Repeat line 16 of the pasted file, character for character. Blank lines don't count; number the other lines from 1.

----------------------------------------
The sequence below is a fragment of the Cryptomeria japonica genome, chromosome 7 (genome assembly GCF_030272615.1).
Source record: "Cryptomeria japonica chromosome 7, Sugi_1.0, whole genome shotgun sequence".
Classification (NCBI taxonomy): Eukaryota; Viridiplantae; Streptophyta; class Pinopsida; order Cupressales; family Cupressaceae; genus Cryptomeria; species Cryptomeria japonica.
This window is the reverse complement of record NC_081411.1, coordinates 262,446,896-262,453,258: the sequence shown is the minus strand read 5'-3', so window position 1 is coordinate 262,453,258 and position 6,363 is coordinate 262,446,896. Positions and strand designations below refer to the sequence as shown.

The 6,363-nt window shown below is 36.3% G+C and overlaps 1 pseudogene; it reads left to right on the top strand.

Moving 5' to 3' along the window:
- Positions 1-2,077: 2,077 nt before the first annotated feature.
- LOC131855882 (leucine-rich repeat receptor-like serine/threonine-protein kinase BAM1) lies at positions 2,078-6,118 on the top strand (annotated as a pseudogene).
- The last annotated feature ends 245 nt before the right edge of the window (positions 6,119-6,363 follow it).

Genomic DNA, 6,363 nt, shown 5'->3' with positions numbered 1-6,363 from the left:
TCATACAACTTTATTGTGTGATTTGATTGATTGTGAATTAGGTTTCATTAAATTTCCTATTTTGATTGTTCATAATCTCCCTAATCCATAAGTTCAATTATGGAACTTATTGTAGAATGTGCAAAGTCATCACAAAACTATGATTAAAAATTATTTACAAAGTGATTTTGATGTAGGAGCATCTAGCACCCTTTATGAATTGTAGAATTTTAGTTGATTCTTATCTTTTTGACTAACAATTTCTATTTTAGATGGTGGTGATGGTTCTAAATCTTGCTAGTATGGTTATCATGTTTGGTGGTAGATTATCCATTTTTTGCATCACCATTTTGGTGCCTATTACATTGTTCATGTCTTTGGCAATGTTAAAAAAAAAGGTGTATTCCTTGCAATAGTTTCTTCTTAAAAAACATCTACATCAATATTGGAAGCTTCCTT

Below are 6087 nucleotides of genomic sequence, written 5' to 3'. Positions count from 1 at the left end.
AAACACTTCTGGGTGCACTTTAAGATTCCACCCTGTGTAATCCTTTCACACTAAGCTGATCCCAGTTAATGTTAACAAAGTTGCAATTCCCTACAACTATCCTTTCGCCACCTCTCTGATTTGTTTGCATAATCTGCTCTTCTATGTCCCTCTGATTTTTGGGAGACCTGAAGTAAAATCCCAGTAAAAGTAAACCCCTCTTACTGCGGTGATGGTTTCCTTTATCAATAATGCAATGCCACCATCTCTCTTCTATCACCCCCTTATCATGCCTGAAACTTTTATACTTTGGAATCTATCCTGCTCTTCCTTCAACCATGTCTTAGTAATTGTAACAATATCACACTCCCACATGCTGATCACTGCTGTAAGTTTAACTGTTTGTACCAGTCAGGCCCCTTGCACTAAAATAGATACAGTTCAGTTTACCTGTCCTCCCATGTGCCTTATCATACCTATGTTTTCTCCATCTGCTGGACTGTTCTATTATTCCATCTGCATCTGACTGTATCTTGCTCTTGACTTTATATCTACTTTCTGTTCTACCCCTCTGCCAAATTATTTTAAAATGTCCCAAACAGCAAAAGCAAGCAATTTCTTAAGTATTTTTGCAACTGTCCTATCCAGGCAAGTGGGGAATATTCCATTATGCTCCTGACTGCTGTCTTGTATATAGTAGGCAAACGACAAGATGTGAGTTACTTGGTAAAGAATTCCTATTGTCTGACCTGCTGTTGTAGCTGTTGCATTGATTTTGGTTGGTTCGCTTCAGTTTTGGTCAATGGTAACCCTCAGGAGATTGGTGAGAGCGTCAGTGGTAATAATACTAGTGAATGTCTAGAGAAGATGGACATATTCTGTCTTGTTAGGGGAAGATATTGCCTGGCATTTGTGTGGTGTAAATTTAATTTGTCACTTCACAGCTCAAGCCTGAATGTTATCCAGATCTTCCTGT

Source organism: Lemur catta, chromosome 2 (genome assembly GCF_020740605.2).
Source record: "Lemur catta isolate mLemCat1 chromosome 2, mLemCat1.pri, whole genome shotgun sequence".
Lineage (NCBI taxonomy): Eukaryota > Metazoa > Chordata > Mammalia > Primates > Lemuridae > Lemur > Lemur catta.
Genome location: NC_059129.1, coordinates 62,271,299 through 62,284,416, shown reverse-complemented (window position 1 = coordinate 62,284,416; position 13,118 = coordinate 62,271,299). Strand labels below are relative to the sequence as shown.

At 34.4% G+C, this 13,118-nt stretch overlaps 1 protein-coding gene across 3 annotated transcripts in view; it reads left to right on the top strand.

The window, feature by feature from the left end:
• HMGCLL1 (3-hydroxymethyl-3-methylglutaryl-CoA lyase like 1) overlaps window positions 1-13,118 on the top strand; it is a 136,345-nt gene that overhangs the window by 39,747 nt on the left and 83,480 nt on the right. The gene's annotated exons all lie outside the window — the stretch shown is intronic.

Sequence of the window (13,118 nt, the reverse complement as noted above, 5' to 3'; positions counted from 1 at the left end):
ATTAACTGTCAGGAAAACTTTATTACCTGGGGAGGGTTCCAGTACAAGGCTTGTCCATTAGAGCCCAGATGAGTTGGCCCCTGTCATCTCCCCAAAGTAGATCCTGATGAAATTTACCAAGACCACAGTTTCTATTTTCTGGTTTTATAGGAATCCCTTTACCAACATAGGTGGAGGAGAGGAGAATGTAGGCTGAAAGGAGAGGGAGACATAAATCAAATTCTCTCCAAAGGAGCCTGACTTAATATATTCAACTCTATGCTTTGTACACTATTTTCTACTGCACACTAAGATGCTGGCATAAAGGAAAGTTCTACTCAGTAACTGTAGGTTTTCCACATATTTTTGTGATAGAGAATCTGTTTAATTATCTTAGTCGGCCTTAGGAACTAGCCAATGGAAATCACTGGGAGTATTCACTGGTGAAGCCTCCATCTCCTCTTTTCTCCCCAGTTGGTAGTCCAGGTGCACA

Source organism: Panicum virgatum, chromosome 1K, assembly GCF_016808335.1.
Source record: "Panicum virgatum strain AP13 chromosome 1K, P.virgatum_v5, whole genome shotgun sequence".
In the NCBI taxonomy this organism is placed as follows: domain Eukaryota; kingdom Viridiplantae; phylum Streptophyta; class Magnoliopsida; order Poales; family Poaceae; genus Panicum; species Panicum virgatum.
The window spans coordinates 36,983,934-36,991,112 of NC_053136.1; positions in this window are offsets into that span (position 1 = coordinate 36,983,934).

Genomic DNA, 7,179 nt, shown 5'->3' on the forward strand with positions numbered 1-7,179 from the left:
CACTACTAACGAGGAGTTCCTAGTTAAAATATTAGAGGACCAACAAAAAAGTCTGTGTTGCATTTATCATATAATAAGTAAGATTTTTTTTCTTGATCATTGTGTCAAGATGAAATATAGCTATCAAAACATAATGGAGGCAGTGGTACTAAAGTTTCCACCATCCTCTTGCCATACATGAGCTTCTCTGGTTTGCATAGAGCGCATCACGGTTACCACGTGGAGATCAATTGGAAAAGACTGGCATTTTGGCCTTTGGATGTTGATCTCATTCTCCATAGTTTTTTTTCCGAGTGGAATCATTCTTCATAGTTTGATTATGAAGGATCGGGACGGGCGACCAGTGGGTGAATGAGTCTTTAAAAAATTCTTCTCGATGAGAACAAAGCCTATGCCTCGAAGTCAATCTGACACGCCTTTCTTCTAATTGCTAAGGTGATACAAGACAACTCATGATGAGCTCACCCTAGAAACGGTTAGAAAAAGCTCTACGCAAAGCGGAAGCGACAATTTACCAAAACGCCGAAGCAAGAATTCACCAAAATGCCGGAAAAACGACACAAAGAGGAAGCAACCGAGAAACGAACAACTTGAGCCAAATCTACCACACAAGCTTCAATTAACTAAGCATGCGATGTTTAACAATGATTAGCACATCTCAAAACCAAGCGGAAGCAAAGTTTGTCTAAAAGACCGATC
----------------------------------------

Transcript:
Lineage (NCBI taxonomy): Eukaryota > Metazoa > Chordata > Mammalia > Primates > Lemuridae > Lemur > Lemur catta.